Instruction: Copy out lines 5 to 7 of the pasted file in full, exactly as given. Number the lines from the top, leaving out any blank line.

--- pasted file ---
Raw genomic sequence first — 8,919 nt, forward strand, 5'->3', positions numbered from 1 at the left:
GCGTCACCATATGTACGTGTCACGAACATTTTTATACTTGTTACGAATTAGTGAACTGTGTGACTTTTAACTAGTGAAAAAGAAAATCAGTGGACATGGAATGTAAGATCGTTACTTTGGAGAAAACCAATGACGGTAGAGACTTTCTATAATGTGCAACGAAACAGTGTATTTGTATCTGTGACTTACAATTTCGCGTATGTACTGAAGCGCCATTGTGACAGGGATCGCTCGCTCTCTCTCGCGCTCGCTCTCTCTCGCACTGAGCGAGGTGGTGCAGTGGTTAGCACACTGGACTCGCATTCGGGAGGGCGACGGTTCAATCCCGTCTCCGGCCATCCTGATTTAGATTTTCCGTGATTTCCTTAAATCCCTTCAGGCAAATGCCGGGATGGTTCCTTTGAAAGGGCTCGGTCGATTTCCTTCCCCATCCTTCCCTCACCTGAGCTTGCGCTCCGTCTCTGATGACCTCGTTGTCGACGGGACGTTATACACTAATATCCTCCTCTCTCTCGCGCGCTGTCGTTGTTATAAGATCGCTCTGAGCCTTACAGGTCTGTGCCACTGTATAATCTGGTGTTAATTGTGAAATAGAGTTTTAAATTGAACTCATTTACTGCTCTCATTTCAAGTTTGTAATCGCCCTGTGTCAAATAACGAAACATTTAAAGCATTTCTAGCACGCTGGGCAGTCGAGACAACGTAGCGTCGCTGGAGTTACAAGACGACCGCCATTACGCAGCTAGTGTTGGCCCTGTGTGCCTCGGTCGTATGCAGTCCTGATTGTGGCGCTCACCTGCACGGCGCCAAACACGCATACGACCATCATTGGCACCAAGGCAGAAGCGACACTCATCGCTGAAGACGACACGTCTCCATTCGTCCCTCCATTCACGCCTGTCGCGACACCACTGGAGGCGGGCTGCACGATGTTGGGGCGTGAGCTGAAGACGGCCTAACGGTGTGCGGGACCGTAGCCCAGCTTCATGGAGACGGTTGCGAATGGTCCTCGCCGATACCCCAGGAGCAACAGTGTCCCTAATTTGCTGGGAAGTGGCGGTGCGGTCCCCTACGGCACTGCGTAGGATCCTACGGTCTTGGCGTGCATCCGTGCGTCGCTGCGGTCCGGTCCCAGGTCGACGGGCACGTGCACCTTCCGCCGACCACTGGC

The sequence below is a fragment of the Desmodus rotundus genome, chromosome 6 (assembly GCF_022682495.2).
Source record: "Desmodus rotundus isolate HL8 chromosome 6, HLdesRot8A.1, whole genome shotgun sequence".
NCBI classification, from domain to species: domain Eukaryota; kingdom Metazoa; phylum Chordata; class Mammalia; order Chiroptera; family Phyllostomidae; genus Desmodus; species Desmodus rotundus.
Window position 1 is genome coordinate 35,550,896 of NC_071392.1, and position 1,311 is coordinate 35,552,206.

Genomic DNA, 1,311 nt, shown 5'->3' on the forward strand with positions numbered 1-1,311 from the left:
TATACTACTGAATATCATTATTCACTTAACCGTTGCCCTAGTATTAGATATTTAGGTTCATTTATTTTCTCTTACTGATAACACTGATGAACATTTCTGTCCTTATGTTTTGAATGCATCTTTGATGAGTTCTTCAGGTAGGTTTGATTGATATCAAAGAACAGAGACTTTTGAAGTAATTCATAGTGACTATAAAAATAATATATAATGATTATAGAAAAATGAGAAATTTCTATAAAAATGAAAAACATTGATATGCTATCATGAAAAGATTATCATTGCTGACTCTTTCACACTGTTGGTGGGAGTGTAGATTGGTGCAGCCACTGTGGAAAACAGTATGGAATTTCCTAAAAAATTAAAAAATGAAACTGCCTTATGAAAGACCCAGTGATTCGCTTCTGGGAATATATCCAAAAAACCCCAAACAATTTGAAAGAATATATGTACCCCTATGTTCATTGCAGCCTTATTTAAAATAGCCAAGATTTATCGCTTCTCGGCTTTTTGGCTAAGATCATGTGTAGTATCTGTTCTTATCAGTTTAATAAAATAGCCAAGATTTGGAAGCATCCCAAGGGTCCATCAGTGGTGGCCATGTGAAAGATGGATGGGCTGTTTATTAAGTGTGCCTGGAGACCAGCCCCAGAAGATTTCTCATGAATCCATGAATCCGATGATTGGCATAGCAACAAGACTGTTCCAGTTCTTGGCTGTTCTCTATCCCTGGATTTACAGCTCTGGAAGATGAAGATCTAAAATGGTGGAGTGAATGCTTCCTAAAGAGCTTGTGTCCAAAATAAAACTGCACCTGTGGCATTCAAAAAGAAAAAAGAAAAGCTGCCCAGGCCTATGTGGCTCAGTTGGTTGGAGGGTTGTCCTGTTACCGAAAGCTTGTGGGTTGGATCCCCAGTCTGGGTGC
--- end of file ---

NCBI classification, from domain to species: domain Eukaryota; kingdom Metazoa; phylum Chordata; class Mammalia; order Chiroptera; family Phyllostomidae; genus Desmodus; species Desmodus rotundus.
Window position 1 is genome coordinate 35,550,896 of NC_071392.1, and position 1,311 is coordinate 35,552,206.

Genomic DNA, 1,311 nt, shown 5'->3' on the forward strand with positions numbered 1-1,311 from the left: